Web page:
From Friday (29 March), National Australia Bank (NAB) will introduce changes to its lending policy for SMSF corporate entities as part of an ongoing review of its products and policies.
In order to be eligible for SMSF business lending from this date onwards, NAB customers will need to have an existing relationship with NAB of at least two years and have borrowing needs of $1.5 million or greater.
“An existing relationship is defined as a customer that holds a business lending facility for at least two years. This excludes standalone lease facilities, guarantees or credit cards,” NAB clarified.
Borrowers will also need to have a minimum of $5 million in total net assets in SMSF.
Customers will also need to meet other credit parameters, including:
- Principal and interest repayments fully amortised over the term of the loan
- Cash reserves remaining in the SMSF at settlement being the equivalent of 12 months
- Principal and interest obligations
- All members of the SMSF must be in accumulation phase when the funding is provided and for the duration of the loan tenor
NAB stated it will no longer accept new SMSF applications unless all of the criteria are met but will continue to support existing SMSF lending arrangements.
The major bank said its decision to change the lending policy was based on the fact that lending to SMSFs “is more complex and requires additional consideration”.
“For this reason, NAB has altered the SMSF offering to ensure our customers are in the best position to obtain their desired financial outcomes,” it said.
The move forms part of a trend of larger lenders pulling back from SMSF offerings and concentrate on more “simplified offerings”. Indeed, none of the big four banks currently offer SMSF loans for residential purposes.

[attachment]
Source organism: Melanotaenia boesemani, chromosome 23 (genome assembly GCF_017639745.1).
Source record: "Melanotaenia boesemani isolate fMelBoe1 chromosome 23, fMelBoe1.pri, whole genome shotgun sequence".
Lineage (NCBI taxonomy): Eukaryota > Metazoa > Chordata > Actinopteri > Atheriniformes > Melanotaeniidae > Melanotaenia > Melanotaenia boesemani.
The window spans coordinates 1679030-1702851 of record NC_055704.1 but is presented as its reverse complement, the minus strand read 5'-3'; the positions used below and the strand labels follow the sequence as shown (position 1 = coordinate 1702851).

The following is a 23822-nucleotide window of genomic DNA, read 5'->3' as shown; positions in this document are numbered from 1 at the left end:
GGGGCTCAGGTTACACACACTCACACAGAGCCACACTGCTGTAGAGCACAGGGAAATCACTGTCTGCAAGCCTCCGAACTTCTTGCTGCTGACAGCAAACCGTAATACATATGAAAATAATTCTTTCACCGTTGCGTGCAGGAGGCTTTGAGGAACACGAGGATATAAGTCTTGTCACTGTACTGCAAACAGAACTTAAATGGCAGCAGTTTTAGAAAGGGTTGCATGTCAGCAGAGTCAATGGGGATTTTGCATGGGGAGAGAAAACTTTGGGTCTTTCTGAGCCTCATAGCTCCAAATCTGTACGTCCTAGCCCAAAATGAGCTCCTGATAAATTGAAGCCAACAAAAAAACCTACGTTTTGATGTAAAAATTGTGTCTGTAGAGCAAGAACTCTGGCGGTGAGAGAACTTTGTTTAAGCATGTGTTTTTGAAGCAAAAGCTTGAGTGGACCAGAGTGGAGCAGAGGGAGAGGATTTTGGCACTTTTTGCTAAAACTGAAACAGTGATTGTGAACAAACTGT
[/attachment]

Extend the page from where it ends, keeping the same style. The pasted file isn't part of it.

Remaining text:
NAB’s announcement also comes just days after Macquarie Bank announced that it would stop providing residential SMSF home loans altogether from 30 April.
NAB to cease introducer payments
As well as changing its SMSF criteria, NAB has also announced that it will end its introducer payments program.
An introducer or referrer is an individual or business that provides leads to lenders and is often a real estate agent, migration agent, financial planner and other professional services referrers.
Referrers can also include many other types of individuals and businesses, including property developers and non-profit organisations.
Under the law, introducers must comply with certain requirements, including that they do no more than refer the potential borrower to the lender and facilitate the borrower making contact with the lender.
NAB’s introducer program was placed under the spotlight during the Royal Commission into Misconduct in the Banking, Superannuation and Financial Services Industry, as it looked at intermediated relationships and its impact on lending.
Documents released to the commission, along with testimony from NAB executives, revealed that several NAB employees were allegedly “bribed” by third-party introducers.
The bank has been actively updating its introducer program recently, and the ongoing House of Representatives’ standing committee on economics’ review of Australia’s four major banks has also recently questioned the use of referrers
Ahead of NAB fronting the committee on Wednesday (27 March), NAB CEO Philip Chronican revealed that the bank would cease making referral payments to introducers from 1 October 2019.
Mr Chronican commented: “Through the royal commission, we heard clearly that our actions need to meet the expectations of our customers and the community. We need to be simpler and more transparent to earn trust. We have to put customers first to be a better bank.
“We want customers to have the confidence to come to NAB because of the products and services we provide – not because a third party received a payment to recommend us,” he said.
Mr Chronican said he recognised the significance of these changes for NAB, its bankers and the industry, but said he was certain it was the right thing to do to deliver better outcomes for customers.
“Like other businesses, we will still welcome referrals and will continue to build strong relationships with business and community partners. However, there will be no ‘introducer’ payments made,” he said.
“I understand the significance of these changes for our people and our industry, yet I am certain it’s the right thing to do. NAB has a significant role to play in leading the change our customers and the community want to see.”
NAB noted that several sporting clubs benefit from the introducer payment program, and it has said that those impacted by the change would see “equivalent sponsorship” from the bank.
None of the other major banks have revealed whether they would be changing their payments to referrers off the back of the NAB announcement.